When I set out on my career path many years ago I had very little comprehension of what I was actually doing. I did not have a step-by-step guide or a mentor to help me avoid the pitfalls. With this in mind, I offer some observations and thoughts from my own experience of surviving the “doctor factory” of medical education. This is not meant to be a comprehensive treatise, but hopefully it will be useful to those who are considering or preparing for a career in medicine, and at least entertaining and uplifting for the rest of you.
This article is the first of a six-part series:
- First Decisions: Deciding to become a doctor
- Apply Yourself: Undergraduate studies
- The Academic Eating Contest: Medical school preclinical years
- Academic Vertigo and the Identity Crisis: Clinical rotations and specialty choice
- Keep Your Nose Above Water: Surviving residency
- Living the Dream: The transition from training to practice
The only career advice I remember getting from my dad went something like this: “Alan, you can do anything you want. Just don’t become a geologist.” So I didn’t.
When I was a little kid I wanted to be an astronaut, but then the Challenger exploded and I lost interest while NASA was grounded for 3 years. When I was in high school I wanted to be a rock star, but thankfully that didn’t work out.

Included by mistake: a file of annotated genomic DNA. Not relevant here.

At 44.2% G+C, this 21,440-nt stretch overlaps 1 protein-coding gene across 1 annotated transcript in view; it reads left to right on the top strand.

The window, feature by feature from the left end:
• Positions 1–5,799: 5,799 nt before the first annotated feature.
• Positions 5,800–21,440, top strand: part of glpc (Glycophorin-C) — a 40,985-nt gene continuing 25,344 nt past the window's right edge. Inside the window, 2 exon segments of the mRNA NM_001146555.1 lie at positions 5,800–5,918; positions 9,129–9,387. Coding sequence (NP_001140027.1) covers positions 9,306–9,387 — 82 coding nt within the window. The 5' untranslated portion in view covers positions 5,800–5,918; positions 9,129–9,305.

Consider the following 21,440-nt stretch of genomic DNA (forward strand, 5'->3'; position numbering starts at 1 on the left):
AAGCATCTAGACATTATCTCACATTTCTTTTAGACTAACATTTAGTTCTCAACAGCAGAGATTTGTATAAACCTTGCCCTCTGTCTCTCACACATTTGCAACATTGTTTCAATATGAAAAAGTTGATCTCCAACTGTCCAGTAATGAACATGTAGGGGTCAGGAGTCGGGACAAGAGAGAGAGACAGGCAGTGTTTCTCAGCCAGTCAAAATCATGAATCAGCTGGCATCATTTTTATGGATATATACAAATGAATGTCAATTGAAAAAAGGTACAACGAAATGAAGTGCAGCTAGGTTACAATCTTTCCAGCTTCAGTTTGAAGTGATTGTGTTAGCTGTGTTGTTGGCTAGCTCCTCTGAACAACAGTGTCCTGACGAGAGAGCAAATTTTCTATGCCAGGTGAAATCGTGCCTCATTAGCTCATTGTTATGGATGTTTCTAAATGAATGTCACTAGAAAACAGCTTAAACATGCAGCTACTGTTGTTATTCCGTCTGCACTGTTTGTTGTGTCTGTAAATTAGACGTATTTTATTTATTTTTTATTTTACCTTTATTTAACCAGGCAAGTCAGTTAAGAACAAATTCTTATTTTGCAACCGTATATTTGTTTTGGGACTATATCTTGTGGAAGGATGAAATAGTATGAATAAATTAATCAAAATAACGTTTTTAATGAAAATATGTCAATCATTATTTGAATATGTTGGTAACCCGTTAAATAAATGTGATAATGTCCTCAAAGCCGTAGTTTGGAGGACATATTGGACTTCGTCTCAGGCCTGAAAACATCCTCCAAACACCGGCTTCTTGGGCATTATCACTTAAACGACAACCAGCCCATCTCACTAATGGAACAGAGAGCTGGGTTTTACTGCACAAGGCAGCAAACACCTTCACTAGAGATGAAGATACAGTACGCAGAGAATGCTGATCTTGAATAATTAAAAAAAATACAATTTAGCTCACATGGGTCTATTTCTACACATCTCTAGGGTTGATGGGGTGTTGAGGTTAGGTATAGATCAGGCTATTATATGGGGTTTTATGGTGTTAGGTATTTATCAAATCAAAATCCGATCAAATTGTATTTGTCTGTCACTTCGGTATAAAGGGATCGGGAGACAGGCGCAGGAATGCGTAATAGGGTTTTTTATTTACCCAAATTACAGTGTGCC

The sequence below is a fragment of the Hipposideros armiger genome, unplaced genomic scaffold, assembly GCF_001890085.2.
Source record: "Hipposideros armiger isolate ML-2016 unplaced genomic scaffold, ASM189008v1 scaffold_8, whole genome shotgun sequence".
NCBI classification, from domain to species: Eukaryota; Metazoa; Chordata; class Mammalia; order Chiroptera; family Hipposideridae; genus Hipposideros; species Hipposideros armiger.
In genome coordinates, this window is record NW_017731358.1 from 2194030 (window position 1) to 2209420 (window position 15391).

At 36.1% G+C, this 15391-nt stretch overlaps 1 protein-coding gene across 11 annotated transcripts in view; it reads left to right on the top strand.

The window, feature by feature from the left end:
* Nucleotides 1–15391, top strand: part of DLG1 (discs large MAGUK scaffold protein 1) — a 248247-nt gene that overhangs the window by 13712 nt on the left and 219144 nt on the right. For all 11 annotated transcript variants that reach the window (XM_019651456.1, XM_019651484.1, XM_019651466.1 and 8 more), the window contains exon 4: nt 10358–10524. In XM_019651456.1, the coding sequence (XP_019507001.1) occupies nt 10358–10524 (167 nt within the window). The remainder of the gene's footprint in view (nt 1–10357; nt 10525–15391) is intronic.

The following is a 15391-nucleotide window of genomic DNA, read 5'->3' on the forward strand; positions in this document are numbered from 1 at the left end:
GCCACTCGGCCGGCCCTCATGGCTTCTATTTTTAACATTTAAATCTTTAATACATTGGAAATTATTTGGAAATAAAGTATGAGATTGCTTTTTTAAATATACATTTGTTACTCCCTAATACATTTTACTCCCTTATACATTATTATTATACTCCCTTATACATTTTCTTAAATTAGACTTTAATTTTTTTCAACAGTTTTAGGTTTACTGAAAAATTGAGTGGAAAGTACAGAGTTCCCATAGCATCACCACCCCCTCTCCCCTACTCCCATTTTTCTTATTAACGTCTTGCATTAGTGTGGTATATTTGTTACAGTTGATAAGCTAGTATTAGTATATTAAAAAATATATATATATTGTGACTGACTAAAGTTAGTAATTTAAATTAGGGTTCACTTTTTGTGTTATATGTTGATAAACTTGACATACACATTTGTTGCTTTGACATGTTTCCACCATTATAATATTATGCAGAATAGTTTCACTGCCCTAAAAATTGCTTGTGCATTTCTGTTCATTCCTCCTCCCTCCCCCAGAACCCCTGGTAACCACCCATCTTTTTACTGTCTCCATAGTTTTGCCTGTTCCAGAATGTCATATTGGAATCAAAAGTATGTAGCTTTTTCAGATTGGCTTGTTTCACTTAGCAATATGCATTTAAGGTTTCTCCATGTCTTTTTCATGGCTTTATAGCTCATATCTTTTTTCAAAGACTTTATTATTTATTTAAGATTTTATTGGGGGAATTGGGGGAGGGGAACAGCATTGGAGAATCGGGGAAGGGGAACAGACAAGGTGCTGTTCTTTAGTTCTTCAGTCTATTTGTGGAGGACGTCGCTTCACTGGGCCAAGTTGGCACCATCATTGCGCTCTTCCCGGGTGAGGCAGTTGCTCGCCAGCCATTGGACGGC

Serving a mission for two years overseas was an incredibly useful and well-timed life experience for me, as I personally met hundreds of people languishing on the dole for various reasons. I saw what a soul-crushing situation that can be, with little hope for a brighter future and none of the excitement or energy which come from ambition. “Education is the key which will unlock the door of opportunity for you,” taught Gordon B. Hinckley, who was president of The Church of Jesus Christ of Latter-day Saints at the time. So when I came home from my mission I was ready to work hard on my education, and I signed up for classes at my local university.
The admissions process went something like this: I walked up to the table where a lady was sitting and I said, “Um, hi. I would like to enroll in classes.”
She asked, “Are you a state resident?”
“Yes,” I answered. Then she reached out for my wrist and felt my radial pulse for a few seconds.
“Okay. You’re in,” she announced.
I was ready to work hard, but I still didn’t have a specific plan or even a clue of what career I might choose. During my first semester I took classes that I thought would be generally useful or interesting, including mathematics, computer programming, and a humanities class about the history of jazz music.
But the class that really hooked me was about the anatomy and physiology of human language. This was taught by a speech pathologist, who brought in videotapes of his own patients to demonstrate the clinical findings of various language disorders. We started by learning about the language and motor areas of the brain, then surveyed the brainstem and cranial nerves before moving on to discuss the muscles and cartilages of the larynx. Every lecture was fascinating, and every page of the textbook held me spellbound; I even read the chapters which weren’t covered in the course. Comprehending the connection between structure and function in the human body, and seeing a glimpse of how that knowledge can be applied to help real people, awakened in me the desire to become a healthcare professional.